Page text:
Total deafness causes welfare problems that vary from the trivial to the extreme (Strain 1996). Deaf dogs are at a higher risk of trauma particularly from vehicles and from aggressive attacks from other dogs; they are also more difficult to train and there may be welfare consequences associated with this, for example, because of being confined or not being allowed to exercise off the leash. Many breeders have deaf puppies euthanased (Strain 1996).

Unilaterally deaf dogs have few problems, but they may not respond to noise when they lie with their normal ear against the ground (Strain 1996).


3.           Duration of welfare impact


The deafness is life-long and there is no treatment for this form of deafness (Strain 1996).


4.           Number of animals affected


Strain et al (1992) and Holliday et al (1992) found around 30% of Dalmatians in the USAshowed hearing loss. Of these, around 8% were bilaterally deaf and 22% deaf in one ear only. Famula et al (2001) showed that the prevalence of deafness in Dalmatians in the USA did not decline between 1984 and 1998. Wood & Lakhani (1997) reviewed data from several studies in the UK and concluded that 18% of Dalmatians were affected: 13% being deaf in one ear and 5% in both. Muhle et al (2002), in Germany, found that 16.5% were affected: 9.4% unilaterally and 7.1% bilaterally. The proportion of animals affected is lower in countries in which the breed standard excludes Dalmatians with blue eyes (Strain 1996).


5.           Diagnosis


Deafness is not always noticed by the casual observer. Affected puppies may be rougher while playing as they do not hear the noises made by their playmates, that would otherwise would normally moderate their actions. The reflex of pricking up the ears in response to a noise (Preyer’s reflex) is absent in deaf dogs and they do not turn their heads in the direction of the noise (Strain 1996). These responses can be difficult to detect in normal puppies and such auditory tests of hearing loss are of limited use (Strain 1996).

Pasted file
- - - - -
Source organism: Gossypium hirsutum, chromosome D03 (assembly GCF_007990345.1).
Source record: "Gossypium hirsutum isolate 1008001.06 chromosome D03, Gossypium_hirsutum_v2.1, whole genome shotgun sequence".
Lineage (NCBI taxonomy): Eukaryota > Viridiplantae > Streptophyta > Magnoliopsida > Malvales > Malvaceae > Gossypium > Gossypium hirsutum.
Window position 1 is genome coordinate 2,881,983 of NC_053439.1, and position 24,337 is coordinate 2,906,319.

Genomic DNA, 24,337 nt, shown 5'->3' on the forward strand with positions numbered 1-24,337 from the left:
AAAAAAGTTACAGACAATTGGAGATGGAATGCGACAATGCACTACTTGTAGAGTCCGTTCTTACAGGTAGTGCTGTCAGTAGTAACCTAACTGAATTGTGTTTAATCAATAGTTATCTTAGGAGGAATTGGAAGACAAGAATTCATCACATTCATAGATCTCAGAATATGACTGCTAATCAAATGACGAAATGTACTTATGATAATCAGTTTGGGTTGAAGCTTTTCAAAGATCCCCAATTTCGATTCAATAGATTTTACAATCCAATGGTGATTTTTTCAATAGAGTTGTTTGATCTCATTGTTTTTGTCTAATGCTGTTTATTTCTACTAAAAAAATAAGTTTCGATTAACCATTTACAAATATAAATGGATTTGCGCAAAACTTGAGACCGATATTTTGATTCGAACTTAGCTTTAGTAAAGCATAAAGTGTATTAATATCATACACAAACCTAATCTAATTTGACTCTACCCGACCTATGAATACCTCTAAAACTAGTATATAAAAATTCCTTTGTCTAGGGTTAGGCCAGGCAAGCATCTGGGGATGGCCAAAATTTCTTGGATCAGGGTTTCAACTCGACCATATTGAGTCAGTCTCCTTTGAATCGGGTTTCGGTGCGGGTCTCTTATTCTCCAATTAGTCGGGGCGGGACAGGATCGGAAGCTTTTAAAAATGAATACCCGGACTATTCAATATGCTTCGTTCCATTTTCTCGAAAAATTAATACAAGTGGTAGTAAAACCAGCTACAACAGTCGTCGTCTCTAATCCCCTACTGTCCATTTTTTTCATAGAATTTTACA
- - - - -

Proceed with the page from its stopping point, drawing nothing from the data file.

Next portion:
The standard test for hearing loss for some years has been the Brainstem Auditory Evoked Response (BAER (Gonçalves et al 2008)), although other methods are being investigated (McBrearty & Pendieris 2010). Puppies are often tested at around 5 weeks old but individuals may be tested at any age after this (Strain 1996). Sedation is usually not necessary. A noise is delivered to each ear in turn and the brain response to this noise is detected via electrical sensors attached to the skin over the head. 


6.           Genetics

Hereditary deafness in dogs is strongly associated with pigment patterns of the skin and fur (and sometimes of the iris) (Strain 1996). Deafness in certain dog breeds is associated with the merle gene that causes a dappled coat with areas of darker and lighter colour. In other breeds, including the Dalmatian, the association is with the piebald or extreme piebald gene (Strain 1996). Dalmatians are homozygous recessive for the extreme piebald gene and deafness seems to occur as a linked polygenetic disorder , in which inheritance of the gene makes it very likely that genes that cause the deafness are inherited also (Webb & Cullen 2010). Affected Dalmatians can produce offspring that can hear in both ears (although they often produce deaf puppies), so it is not a simple recessive condition (Strain 1996). Muhle et al (2002) suggested it may be a recessive condition with incomplete penetration.